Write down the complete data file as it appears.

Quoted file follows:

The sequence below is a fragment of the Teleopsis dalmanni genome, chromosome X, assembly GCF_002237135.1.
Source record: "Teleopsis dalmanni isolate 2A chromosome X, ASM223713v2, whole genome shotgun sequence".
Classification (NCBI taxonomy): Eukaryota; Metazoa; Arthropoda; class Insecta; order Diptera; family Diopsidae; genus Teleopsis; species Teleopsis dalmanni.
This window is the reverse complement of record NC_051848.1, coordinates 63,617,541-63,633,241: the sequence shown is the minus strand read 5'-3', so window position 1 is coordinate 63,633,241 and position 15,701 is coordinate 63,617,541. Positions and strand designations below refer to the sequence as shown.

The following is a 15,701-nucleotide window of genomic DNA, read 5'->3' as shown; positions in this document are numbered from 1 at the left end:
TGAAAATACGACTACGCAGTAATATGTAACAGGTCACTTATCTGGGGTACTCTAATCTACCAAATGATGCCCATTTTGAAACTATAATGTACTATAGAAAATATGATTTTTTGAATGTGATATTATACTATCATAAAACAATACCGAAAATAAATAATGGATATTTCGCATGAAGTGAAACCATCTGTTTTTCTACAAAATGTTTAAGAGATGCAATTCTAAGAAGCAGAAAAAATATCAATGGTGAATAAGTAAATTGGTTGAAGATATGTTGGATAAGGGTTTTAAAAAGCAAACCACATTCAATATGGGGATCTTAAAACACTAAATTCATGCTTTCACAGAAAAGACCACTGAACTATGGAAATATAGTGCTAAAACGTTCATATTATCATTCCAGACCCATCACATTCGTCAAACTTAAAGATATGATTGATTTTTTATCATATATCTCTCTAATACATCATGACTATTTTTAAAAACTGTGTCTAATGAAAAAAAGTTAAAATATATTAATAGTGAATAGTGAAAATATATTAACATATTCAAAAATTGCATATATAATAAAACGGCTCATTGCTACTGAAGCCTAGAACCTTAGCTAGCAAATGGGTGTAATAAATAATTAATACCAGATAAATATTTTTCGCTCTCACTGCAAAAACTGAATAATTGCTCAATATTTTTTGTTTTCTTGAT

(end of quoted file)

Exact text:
The sequence below is a fragment of the Teleopsis dalmanni genome, chromosome X, assembly GCF_002237135.1.
Source record: "Teleopsis dalmanni isolate 2A chromosome X, ASM223713v2, whole genome shotgun sequence".
Classification (NCBI taxonomy): Eukaryota; Metazoa; Arthropoda; class Insecta; order Diptera; family Diopsidae; genus Teleopsis; species Teleopsis dalmanni.
This window is the reverse complement of record NC_051848.1, coordinates 63,617,541-63,633,241: the sequence shown is the minus strand read 5'-3', so window position 1 is coordinate 63,633,241 and position 15,701 is coordinate 63,617,541. Positions and strand designations below refer to the sequence as shown.

The following is a 15,701-nucleotide window of genomic DNA, read 5'->3' as shown; positions in this document are numbered from 1 at the left end:
TGAAAATACGACTACGCAGTAATATGTAACAGGTCACTTATCTGGGGTACTCTAATCTACCAAATGATGCCCATTTTGAAACTATAATGTACTATAGAAAATATGATTTTTTGAATGTGATATTATACTATCATAAAACAATACCGAAAATAAATAATGGATATTTCGCATGAAGTGAAACCATCTGTTTTTCTACAAAATGTTTAAGAGATGCAATTCTAAGAAGCAGAAAAAATATCAATGGTGAATAAGTAAATTGGTTGAAGATATGTTGGATAAGGGTTTTAAAAAGCAAACCACATTCAATATGGGGATCTTAAAACACTAAATTCATGCTTTCACAGAAAAGACCACTGAACTATGGAAATATAGTGCTAAAACGTTCATATTATCATTCCAGACCCATCACATTCGTCAAACTTAAAGATATGATTGATTTTTTATCATATATCTCTCTAATACATCATGACTATTTTTAAAAACTGTGTCTAATGAAAAAAAGTTAAAATATATTAATAGTGAATAGTGAAAATATATTAACATATTCAAAAATTGCATATATAATAAAACGGCTCATTGCTACTGAAGCCTAGAACCTTAGCTAGCAAATGGGTGTAATAAATAATTAATACCAGATAAATATTTTTCGCTCTCACTGCAAAAACTGAATAATTGCTCAATATTTTTTGTTTTCTTGAT